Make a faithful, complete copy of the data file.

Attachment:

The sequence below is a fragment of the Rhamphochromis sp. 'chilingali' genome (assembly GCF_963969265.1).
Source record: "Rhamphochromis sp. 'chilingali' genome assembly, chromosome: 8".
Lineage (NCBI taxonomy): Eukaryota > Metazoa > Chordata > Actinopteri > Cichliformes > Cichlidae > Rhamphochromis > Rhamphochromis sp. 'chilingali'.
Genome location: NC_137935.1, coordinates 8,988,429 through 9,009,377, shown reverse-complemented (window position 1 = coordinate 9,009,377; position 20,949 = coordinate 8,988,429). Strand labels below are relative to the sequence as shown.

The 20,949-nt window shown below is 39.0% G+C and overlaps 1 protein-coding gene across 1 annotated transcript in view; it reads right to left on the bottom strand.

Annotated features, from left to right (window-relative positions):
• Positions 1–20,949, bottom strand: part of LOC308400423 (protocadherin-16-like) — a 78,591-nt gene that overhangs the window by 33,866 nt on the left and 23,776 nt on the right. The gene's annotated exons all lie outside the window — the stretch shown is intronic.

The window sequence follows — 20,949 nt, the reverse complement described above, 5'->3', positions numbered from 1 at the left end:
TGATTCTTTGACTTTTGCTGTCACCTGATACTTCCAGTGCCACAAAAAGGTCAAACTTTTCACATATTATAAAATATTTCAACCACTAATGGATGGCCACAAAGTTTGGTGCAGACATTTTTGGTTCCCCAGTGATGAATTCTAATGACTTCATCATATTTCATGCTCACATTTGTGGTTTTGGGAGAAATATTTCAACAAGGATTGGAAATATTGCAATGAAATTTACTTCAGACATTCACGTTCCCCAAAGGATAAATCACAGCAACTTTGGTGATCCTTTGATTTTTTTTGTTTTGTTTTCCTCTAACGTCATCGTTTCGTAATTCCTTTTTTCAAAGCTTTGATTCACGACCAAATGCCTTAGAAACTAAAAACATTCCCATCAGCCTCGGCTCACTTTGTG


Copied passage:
The sequence below is a fragment of the Rhamphochromis sp. 'chilingali' genome (assembly GCF_963969265.1).
Source record: "Rhamphochromis sp. 'chilingali' genome assembly, chromosome: 8".
Lineage (NCBI taxonomy): Eukaryota > Metazoa > Chordata > Actinopteri > Cichliformes > Cichlidae > Rhamphochromis > Rhamphochromis sp. 'chilingali'.
Genome location: NC_137935.1, coordinates 8,988,429 through 9,009,377, shown reverse-complemented (window position 1 = coordinate 9,009,377; position 20,949 = coordinate 8,988,429). Strand labels below are relative to the sequence as shown.

The 20,949-nt window shown below is 39.0% G+C and overlaps 1 protein-coding gene across 1 annotated transcript in view; it reads right to left on the bottom strand.

Annotated features, from left to right (window-relative positions):
• Positions 1–20,949, bottom strand: part of LOC308400423 (protocadherin-16-like) — a 78,591-nt gene that overhangs the window by 33,866 nt on the left and 23,776 nt on the right. The gene's annotated exons all lie outside the window — the stretch shown is intronic.

The window sequence follows — 20,949 nt, the reverse complement described above, 5'->3', positions numbered from 1 at the left end:
TGATTCTTTGACTTTTGCTGTCACCTGATACTTCCAGTGCCACAAAAAGGTCAAACTTTTCACATATTATAAAATATTTCAACCACTAATGGATGGCCACAAAGTTTGGTGCAGACATTTTTGGTTCCCCAGTGATGAATTCTAATGACTTCATCATATTTCATGCTCACATTTGTGGTTTTGGGAGAAATATTTCAACAAGGATTGGAAATATTGCAATGAAATTTACTTCAGACATTCACGTTCCCCAAAGGATAAATCACAGCAACTTTGGTGATCCTTTGATTTTTTTTGTTTTGTTTTCCTCTAACGTCATCGTTTCGTAATTCCTTTTTTCAAAGCTTTGATTCACGACCAAATGCCTTAGAAACTAAAAACATTCCCATCAGCCTCGGCTCACTTTGTG